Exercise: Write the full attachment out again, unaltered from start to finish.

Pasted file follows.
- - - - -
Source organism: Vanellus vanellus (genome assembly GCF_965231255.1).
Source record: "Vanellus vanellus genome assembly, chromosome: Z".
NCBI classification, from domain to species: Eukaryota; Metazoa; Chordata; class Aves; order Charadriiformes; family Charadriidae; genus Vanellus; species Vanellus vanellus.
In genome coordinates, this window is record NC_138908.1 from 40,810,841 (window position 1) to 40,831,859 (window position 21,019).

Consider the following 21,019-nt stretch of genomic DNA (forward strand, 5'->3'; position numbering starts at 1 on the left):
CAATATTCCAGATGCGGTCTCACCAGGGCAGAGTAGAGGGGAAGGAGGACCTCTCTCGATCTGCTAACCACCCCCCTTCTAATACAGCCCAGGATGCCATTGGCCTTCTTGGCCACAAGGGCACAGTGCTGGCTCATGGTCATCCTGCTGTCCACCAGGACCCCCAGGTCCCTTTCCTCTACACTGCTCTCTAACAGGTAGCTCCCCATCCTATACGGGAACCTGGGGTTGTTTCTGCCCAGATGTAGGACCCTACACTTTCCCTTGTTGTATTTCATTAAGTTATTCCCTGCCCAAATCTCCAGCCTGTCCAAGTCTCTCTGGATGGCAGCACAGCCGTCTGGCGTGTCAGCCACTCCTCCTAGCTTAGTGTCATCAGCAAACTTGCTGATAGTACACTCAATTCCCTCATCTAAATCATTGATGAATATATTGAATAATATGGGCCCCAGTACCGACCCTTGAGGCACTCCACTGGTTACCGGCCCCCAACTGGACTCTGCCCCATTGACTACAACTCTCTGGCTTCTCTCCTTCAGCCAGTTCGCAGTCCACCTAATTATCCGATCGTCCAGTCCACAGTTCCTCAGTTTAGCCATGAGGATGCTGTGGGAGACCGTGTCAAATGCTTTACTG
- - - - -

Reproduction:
Source organism: Vanellus vanellus (genome assembly GCF_965231255.1).
Source record: "Vanellus vanellus genome assembly, chromosome: Z".
NCBI classification, from domain to species: Eukaryota; Metazoa; Chordata; class Aves; order Charadriiformes; family Charadriidae; genus Vanellus; species Vanellus vanellus.
In genome coordinates, this window is record NC_138908.1 from 40,810,841 (window position 1) to 40,831,859 (window position 21,019).

Consider the following 21,019-nt stretch of genomic DNA (forward strand, 5'->3'; position numbering starts at 1 on the left):
CAATATTCCAGATGCGGTCTCACCAGGGCAGAGTAGAGGGGAAGGAGGACCTCTCTCGATCTGCTAACCACCCCCCTTCTAATACAGCCCAGGATGCCATTGGCCTTCTTGGCCACAAGGGCACAGTGCTGGCTCATGGTCATCCTGCTGTCCACCAGGACCCCCAGGTCCCTTTCCTCTACACTGCTCTCTAACAGGTAGCTCCCCATCCTATACGGGAACCTGGGGTTGTTTCTGCCCAGATGTAGGACCCTACACTTTCCCTTGTTGTATTTCATTAAGTTATTCCCTGCCCAAATCTCCAGCCTGTCCAAGTCTCTCTGGATGGCAGCACAGCCGTCTGGCGTGTCAGCCACTCCTCCTAGCTTAGTGTCATCAGCAAACTTGCTGATAGTACACTCAATTCCCTCATCTAAATCATTGATGAATATATTGAATAATATGGGCCCCAGTACCGACCCTTGAGGCACTCCACTGGTTACCGGCCCCCAACTGGACTCTGCCCCATTGACTACAACTCTCTGGCTTCTCTCCTTCAGCCAGTTCGCAGTCCACCTAATTATCCGATCGTCCAGTCCACAGTTCCTCAGTTTAGCCATGAGGATGCTGTGGGAGACCGTGTCAAATGCTTTACTG